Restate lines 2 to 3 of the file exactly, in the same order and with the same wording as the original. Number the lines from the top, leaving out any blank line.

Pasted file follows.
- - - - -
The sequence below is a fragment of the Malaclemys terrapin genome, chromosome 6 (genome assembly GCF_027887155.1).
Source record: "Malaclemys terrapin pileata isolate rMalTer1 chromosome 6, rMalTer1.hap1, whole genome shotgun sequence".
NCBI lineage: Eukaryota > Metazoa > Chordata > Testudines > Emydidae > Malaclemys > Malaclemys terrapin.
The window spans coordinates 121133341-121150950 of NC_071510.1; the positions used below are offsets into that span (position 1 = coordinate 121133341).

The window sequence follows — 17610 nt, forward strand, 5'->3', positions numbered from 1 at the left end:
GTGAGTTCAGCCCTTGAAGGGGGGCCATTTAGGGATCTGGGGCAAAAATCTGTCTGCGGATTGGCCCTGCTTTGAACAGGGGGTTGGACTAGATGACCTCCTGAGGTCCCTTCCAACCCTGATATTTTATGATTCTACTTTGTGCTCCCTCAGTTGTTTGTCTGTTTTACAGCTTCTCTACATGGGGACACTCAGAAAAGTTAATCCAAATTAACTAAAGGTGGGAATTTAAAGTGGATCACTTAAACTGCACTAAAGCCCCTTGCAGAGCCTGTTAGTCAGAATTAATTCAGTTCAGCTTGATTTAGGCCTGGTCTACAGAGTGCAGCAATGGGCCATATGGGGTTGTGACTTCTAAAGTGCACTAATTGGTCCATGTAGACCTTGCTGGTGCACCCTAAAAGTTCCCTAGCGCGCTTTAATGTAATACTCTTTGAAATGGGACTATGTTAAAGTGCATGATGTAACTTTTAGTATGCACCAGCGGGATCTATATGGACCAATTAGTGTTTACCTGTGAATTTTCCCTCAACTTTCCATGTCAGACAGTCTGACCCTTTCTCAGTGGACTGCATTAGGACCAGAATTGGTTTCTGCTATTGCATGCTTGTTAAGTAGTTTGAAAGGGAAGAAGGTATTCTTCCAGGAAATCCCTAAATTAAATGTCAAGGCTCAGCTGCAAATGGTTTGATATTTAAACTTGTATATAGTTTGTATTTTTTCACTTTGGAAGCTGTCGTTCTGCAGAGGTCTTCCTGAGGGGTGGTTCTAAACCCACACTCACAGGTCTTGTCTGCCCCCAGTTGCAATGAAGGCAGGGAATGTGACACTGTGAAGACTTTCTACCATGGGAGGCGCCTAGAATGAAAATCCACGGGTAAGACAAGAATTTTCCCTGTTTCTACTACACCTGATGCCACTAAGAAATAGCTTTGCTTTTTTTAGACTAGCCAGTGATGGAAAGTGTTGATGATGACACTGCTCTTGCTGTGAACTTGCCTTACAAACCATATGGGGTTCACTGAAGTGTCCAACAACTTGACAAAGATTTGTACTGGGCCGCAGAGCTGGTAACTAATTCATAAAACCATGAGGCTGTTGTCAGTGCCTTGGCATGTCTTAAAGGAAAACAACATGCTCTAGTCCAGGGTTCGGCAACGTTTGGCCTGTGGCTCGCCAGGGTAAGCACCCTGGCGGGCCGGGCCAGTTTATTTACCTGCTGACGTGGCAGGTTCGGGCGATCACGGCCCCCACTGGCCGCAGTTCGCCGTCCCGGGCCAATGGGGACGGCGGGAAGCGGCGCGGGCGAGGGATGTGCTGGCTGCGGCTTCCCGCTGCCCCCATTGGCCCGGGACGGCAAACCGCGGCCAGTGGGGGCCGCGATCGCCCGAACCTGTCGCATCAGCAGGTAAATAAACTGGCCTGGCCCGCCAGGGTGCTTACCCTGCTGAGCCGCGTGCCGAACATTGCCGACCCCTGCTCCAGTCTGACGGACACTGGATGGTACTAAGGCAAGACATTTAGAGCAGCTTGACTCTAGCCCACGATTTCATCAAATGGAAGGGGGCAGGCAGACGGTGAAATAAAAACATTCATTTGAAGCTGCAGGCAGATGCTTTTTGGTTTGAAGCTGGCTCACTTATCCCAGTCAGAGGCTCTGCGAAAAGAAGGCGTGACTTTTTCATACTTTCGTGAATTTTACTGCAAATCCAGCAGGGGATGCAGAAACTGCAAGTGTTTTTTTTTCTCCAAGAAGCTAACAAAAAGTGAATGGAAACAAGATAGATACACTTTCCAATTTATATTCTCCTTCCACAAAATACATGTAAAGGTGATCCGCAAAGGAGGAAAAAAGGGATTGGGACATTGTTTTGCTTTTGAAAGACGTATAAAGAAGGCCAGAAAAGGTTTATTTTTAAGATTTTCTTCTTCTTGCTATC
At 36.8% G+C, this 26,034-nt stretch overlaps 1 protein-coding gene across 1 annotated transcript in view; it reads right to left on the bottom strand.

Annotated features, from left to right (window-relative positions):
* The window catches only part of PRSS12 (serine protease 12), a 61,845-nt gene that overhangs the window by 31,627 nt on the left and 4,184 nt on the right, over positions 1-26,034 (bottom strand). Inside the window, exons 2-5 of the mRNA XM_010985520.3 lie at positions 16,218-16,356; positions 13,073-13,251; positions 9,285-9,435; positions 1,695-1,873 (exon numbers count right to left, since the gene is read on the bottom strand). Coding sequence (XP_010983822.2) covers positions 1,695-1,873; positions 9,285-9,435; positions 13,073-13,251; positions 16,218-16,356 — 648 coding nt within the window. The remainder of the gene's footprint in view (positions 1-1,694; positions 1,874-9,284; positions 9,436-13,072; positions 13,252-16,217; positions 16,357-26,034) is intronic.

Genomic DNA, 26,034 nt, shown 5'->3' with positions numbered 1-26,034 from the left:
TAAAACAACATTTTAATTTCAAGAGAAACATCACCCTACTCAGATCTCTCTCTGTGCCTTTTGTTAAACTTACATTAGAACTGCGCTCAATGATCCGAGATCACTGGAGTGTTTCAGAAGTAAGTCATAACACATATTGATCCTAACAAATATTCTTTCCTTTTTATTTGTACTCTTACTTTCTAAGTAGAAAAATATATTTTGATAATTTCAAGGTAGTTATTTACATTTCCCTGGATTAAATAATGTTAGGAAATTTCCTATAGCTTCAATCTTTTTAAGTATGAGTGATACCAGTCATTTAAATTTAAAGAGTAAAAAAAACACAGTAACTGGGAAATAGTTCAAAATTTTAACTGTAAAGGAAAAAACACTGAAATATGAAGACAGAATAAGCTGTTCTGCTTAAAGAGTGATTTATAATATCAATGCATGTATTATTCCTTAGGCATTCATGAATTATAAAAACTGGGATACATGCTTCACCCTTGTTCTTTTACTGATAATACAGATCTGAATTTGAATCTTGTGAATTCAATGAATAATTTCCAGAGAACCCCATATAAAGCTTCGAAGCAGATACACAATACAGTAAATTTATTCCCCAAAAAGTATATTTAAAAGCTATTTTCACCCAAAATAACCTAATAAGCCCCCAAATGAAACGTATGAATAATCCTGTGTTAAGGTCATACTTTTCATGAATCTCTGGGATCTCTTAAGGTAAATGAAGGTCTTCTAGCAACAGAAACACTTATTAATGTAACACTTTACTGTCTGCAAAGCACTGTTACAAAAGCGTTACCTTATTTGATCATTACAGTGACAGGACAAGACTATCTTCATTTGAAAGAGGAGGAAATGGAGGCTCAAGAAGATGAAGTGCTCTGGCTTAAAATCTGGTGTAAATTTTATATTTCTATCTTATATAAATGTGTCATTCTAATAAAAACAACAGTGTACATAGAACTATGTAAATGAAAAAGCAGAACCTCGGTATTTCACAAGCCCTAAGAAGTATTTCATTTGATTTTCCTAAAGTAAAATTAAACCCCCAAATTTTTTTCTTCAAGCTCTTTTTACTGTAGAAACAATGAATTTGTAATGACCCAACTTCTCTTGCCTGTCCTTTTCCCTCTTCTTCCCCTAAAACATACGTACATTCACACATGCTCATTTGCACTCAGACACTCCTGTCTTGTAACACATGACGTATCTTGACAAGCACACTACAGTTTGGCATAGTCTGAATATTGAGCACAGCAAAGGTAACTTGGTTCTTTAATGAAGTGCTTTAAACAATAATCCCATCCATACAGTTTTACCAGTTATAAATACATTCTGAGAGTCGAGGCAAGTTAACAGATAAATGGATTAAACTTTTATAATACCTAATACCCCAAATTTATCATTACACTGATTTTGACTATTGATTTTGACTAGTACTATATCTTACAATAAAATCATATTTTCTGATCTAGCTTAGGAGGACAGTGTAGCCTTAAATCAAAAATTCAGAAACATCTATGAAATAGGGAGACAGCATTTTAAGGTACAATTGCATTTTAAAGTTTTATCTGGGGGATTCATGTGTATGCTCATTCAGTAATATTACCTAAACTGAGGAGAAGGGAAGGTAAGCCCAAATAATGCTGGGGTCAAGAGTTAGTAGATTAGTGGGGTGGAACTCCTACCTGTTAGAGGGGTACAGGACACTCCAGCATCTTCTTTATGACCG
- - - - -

Source record: "Malaclemys terrapin pileata isolate rMalTer1 chromosome 6, rMalTer1.hap1, whole genome shotgun sequence".
NCBI lineage: Eukaryota > Metazoa > Chordata > Testudines > Emydidae > Malaclemys > Malaclemys terrapin.